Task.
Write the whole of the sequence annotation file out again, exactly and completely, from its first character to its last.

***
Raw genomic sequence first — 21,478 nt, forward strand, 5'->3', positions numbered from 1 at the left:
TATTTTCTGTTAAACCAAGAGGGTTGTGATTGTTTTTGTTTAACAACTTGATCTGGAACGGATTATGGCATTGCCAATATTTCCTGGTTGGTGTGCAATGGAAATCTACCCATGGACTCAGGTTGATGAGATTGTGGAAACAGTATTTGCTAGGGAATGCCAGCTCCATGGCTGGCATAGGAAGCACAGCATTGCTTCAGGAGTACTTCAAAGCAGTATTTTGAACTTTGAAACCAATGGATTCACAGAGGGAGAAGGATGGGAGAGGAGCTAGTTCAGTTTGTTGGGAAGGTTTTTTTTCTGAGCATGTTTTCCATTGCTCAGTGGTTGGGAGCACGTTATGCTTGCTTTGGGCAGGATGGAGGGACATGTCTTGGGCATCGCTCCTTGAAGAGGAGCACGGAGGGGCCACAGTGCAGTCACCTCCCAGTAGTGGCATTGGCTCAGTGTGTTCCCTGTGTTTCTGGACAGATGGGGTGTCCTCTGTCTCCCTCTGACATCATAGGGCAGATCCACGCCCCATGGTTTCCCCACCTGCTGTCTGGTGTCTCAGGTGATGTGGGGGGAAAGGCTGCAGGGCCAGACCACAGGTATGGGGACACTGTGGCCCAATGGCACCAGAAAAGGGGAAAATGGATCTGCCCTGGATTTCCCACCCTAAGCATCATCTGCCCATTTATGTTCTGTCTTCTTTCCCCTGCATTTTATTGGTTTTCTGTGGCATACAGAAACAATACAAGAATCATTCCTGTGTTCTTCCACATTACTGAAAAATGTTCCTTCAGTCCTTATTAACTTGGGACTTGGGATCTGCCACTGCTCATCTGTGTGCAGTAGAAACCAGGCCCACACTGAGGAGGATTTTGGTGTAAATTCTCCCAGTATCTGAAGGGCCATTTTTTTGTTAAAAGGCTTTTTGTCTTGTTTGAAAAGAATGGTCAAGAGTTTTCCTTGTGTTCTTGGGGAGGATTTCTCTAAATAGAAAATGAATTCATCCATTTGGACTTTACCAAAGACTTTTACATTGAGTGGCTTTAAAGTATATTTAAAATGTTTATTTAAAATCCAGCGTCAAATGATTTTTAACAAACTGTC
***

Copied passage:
Raw genomic sequence first — 21,478 nt, forward strand, 5'->3', positions numbered from 1 at the left:
TATTTTCTGTTAAACCAAGAGGGTTGTGATTGTTTTTGTTTAACAACTTGATCTGGAACGGATTATGGCATTGCCAATATTTCCTGGTTGGTGTGCAATGGAAATCTACCCATGGACTCAGGTTGATGAGATTGTGGAAACAGTATTTGCTAGGGAATGCCAGCTCCATGGCTGGCATAGGAAGCACAGCATTGCTTCAGGAGTACTTCAAAGCAGTATTTTGAACTTTGAAACCAATGGATTCACAGAGGGAGAAGGATGGGAGAGGAGCTAGTTCAGTTTGTTGGGAAGGTTTTTTTTCTGAGCATGTTTTCCATTGCTCAGTGGTTGGGAGCACGTTATGCTTGCTTTGGGCAGGATGGAGGGACATGTCTTGGGCATCGCTCCTTGAAGAGGAGCACGGAGGGGCCACAGTGCAGTCACCTCCCAGTAGTGGCATTGGCTCAGTGTGTTCCCTGTGTTTCTGGACAGATGGGGTGTCCTCTGTCTCCCTCTGACATCATAGGGCAGATCCACGCCCCATGGTTTCCCCACCTGCTGTCTGGTGTCTCAGGTGATGTGGGGGGAAAGGCTGCAGGGCCAGACCACAGGTATGGGGACACTGTGGCCCAATGGCACCAGAAAAGGGGAAAATGGATCTGCCCTGGATTTCCCACCCTAAGCATCATCTGCCCATTTATGTTCTGTCTTCTTTCCCCTGCATTTTATTGGTTTTCTGTGGCATACAGAAACAATACAAGAATCATTCCTGTGTTCTTCCACATTACTGAAAAATGTTCCTTCAGTCCTTATTAACTTGGGACTTGGGATCTGCCACTGCTCATCTGTGTGCAGTAGAAACCAGGCCCACACTGAGGAGGATTTTGGTGTAAATTCTCCCAGTATCTGAAGGGCCATTTTTTTGTTAAAAGGCTTTTTGTCTTGTTTGAAAAGAATGGTCAAGAGTTTTCCTTGTGTTCTTGGGGAGGATTTCTCTAAATAGAAAATGAATTCATCCATTTGGACTTTACCAAAGACTTTTACATTGAGTGGCTTTAAAGTATATTTAAAATGTTTATTTAAAATCCAGCGTCAAATGATTTTTAACAAACTGTC